Do remember & consider to donate your eye
    General Physician
    What impotence means

    Impotence is just another word for erectile dysfunction or ed. Its when a man has difficulty getting or maintaining an erection long enough for sex. When you hear someone talk about impotence, hes talking about ed.

    Most of the time this site will use the words erectile dysfunction and ed instead of impotence. But theyre the exact same thing. And when you talk to your doctor, you can use either term. Whatever makes you most comfortable.
    Blood flow is key.

    Ed occurs when not enough blood flows to the penis, preventing an erection.
    And its more common than you think.

    Turns out, more than half of men over 40 have some difficulty getting and maintaining an erection. So your age can be a factor.
    But its not the same for everyone.

    Ed can happen in a few ways. Some men cant get an erection at all. Some can. But its not hard enough for sex. Others can get a hard erection but lose it before or during sex. Learn more about erectile dysfunction symptoms.
    Heres the bottom line.

    Erectile dysfunction is not all in your head. Its not just a part of aging that you have to accept. Its a real medical condition. So it should be treated like one. In most cases, your erections wont improve without treatment.

    Erectile dysfunction causes

    There are many erectile dysfunction causes. Sometimes its caused by a health condition. Other times, lifestyle plays a role. But blood flow is always important. If blood is prevented from properly flowing to the penis, it can lead to erectile dysfunction.

    Sometimes, ed can be caused by a medical condition.

    Many conditions including diabetes, high cholesterol, and hardening of the arteries can affect blood flow in the body. And this can lead to ed. Also, depression can lead to ed.

    Other times, its caused by medications.

    Some medicines that men take for conditions like high blood pressure and depression can lead to ed.

    Lifestyle factors can also play a part.

    For example, smoking can damage blood vessels. And it can lead to hardening of the arteries. This may prevent blood flow to the penis and can cause ed.

    Erectile dysfunction symptoms

    Erections depend on proper blood flow to the penis. Heres why:

    When a man is sexually aroused, the brain sends an impulse telling the arteries in the penis to widenas a result, more blood flows to the penisthe penis expands, hardens, and becomes erectsometimes, this blood flow can be restricted. And that can lead to erectile dysfunction.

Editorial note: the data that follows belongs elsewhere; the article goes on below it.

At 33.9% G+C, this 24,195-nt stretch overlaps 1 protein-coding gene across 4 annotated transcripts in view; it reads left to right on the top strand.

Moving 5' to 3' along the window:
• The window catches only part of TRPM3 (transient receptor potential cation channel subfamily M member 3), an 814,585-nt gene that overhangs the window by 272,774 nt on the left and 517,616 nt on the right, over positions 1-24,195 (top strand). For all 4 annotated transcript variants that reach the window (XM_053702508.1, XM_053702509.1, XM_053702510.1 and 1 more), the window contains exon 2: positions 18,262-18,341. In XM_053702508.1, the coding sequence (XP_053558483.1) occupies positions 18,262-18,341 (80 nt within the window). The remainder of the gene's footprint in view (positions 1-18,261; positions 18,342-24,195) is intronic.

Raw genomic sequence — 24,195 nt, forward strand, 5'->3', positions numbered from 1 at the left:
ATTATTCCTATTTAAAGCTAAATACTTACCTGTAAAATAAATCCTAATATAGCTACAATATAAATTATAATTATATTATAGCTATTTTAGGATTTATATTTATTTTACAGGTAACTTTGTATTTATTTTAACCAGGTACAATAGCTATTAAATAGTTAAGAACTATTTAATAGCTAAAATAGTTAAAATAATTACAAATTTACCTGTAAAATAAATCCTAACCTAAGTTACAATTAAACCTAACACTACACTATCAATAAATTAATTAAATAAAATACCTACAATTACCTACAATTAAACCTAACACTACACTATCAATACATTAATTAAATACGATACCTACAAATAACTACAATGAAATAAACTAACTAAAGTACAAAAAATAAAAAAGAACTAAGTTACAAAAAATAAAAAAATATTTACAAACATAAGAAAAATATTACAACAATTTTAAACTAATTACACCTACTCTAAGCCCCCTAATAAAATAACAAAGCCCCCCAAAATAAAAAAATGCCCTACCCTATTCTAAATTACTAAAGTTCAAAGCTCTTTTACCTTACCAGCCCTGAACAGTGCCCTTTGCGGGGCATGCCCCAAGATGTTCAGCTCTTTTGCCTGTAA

Erectile dysfunction symptoms include when a man has trouble:

    Getting an erection at allkeeping an erection hard enough for sexmaintaining an erection before or during sexed happens in different ways. Some men with ed find it difficult to get an erection every time they try to have sex. For others, erectile dysfunction symptoms can happen just once in a while.

    Either way, its a medical condition that can be treated.

    Both safely and effectively. So if you think youve had any symptoms, talk to a doctor. Together, you can decide if viagra is right for you.

    There are medication treatment for ed like sildenafil citrate 
    More over this is a prescription drugs
    If you any symptoms of erectile dysfunction or impotence feel free to consult your medical practitioner or your family physician 

    General Physician
    In case you didn't know, gout is a health disorder that appears in people who have malfunctioning metabolism of uric causes which leads to arthritis in the tiny bones located in their feet. Some of the typical symptoms of gout are stiff and swollen feet and intense sharp pain.

    So, gout is triggered by accumulation of uric acid in the joint of the feet that comes as a result of improper removal of waste. Uric acid is an incidental product of purines. These substances can be found in many of the foods modern people consume.

    Increased uric acid levels in the blood also known as hyperuricemia are commonly found in gout sufferers. However, this indicator doesn't always mean that people suffering from hyperuricemia will experience gout too.

    In situations where kidneys are not able to remove the uric acid properly, it starts crystallizing and forming deposits in our joints which lead to inflammation. Fortunately, there are a number of completely natural remedies that are able to remove uric acid crystallization and make people feel much better.